BoG keeps policy rate at 16 percent

The Monetary Policy Committee (MPC) of the Bank of Ghana (BoG) for the second time this year maintained the policy rate at 16 per cent, citing positive economic growth and inflation outlook and external sector development.

The Governor of BoG, Dr Ernest Addison, who announced the new policy rate a news conference in Accra yesterday after the 88th regular meeting of the MPC, said “core inflation remained subdued and inflation expectations fairly anchored”.

He said economic growth remained relatively strong and was projected to gain some additional momentum over the horizon, supported by crude oil production.

“Early indications already show that economic activity in the first quarter is picking up pace as evidenced by the bank’s Composite Index of Economic Activity (CIEA).  Other factors such as improving business sentiments and credit growth are supportive of the growth in the outlook,” the Governor who is also the Chairman of the MPC, said.

He observed that the CIEA showed evidence of increased economic activity with a yearly growth of 4.0 per cent in March, up from 2.9 per cent a year earlier; stressing this “robust pace of economic activity is supported by improved sentiments from businesses following the Ghana’s Cedi’s recovery from the recent sharp depreciation and favourable growth prospects”.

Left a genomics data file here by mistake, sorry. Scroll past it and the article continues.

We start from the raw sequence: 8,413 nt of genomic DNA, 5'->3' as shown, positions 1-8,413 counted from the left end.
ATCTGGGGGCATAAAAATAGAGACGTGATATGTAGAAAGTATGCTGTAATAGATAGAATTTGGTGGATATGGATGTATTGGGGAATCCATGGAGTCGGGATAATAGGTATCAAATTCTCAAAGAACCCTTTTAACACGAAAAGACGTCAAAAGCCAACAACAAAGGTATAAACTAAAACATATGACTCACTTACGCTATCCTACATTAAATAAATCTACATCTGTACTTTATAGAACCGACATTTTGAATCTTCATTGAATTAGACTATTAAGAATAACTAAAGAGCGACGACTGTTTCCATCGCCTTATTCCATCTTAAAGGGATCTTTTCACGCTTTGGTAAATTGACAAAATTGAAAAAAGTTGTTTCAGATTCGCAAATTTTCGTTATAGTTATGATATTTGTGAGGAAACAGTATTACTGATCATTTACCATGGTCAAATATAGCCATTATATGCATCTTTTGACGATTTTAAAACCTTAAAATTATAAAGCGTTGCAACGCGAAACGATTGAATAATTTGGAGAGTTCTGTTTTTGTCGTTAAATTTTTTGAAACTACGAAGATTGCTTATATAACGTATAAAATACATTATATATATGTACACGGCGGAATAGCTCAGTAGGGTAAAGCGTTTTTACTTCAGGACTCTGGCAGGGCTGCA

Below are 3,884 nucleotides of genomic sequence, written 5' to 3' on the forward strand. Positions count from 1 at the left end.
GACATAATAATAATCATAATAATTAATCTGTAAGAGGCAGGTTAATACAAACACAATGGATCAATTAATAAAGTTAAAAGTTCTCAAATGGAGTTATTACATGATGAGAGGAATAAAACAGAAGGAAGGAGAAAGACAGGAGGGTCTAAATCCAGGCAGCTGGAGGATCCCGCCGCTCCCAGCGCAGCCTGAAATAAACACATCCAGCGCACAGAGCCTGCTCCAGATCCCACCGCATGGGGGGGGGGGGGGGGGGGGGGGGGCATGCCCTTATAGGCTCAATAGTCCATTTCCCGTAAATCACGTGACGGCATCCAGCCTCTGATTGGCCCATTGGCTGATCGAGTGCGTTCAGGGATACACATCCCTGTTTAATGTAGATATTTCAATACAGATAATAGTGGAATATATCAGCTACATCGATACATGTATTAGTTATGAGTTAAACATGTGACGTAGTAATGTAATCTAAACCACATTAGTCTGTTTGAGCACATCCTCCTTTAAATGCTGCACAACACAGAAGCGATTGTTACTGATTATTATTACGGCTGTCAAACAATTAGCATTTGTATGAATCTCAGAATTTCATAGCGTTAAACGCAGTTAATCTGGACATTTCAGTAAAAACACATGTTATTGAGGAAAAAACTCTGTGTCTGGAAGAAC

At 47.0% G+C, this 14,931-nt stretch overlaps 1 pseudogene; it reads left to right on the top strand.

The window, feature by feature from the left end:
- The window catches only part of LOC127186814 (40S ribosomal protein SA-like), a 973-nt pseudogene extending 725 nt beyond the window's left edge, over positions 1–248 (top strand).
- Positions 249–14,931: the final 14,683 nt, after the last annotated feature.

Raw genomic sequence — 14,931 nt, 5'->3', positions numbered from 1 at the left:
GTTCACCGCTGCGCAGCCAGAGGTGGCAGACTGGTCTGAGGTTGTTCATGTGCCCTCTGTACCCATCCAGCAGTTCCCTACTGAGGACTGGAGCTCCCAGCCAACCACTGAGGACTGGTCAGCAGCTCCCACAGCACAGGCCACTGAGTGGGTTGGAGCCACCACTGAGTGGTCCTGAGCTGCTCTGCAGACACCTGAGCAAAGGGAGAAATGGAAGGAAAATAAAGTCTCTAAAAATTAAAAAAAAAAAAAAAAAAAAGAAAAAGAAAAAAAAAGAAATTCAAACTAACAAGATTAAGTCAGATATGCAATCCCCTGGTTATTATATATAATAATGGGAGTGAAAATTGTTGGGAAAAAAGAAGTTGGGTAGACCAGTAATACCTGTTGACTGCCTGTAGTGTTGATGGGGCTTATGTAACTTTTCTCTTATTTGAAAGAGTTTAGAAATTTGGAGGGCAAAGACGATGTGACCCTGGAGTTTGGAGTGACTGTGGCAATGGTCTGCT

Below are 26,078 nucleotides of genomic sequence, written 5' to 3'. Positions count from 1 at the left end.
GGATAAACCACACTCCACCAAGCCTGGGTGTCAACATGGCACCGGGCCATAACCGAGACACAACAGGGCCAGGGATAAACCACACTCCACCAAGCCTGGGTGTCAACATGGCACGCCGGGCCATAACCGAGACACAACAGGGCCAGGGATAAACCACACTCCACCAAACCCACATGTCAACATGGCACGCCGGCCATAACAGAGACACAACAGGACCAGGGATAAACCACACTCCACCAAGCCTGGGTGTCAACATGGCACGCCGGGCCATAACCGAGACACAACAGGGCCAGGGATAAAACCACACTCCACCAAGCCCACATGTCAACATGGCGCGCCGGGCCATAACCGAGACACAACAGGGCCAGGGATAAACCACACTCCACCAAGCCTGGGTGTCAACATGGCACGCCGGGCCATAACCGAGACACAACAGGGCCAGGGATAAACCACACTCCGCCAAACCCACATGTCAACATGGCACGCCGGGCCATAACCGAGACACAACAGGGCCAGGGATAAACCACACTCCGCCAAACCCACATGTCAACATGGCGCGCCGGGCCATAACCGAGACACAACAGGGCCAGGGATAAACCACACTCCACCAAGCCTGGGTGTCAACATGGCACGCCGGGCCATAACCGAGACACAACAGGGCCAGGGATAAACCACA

Dr Addison said the strong external sector developments in the first quarter, emanating from a strong trade surplus outturn and improved inflows into the capital and financial account.

“In the outlook, the trade balance is expected to record surpluses, bolstered by the oil sector and a pickup in private transfers to support an improving current account balance,” he said.

Dr Addison said the current account balance for the first quarter of 2019 registered a surplus of $294.5 million, equivalent to 0.4 per cent of Gross Domestic Product (GDP), on the back of an improved trade surplus of $794.4 million (1.2 per cent of GDP) and a net outflow of $500 million in the services and income account.

He added that the positive outturn in the current account balance, coupled with the significant inflows into the capital and financial account balance, driven mainly by the March 2019 Eurobond issue resulted in a balance of payment surplus of $3.0 billion (4.4 per cent of GDP) for the first quarter of 2019.

“These developments improved Ghana’s Gross International Reserves (GIR) to $9.9 billion (equivalent to 5.1 months of import cover) at the end of March 2019 from $7.0 billion (equivalent to 3.6 months of import cover) at the end of December 2018,” Dr Addison said.

He said the GIR as at the end of April this year stood at  $9.3 billion (4.7 months of import cover),  and was largely on account of energy-related debt payments and higher obligations associated with externally held domestic debt payments.

By Kingsley Asare

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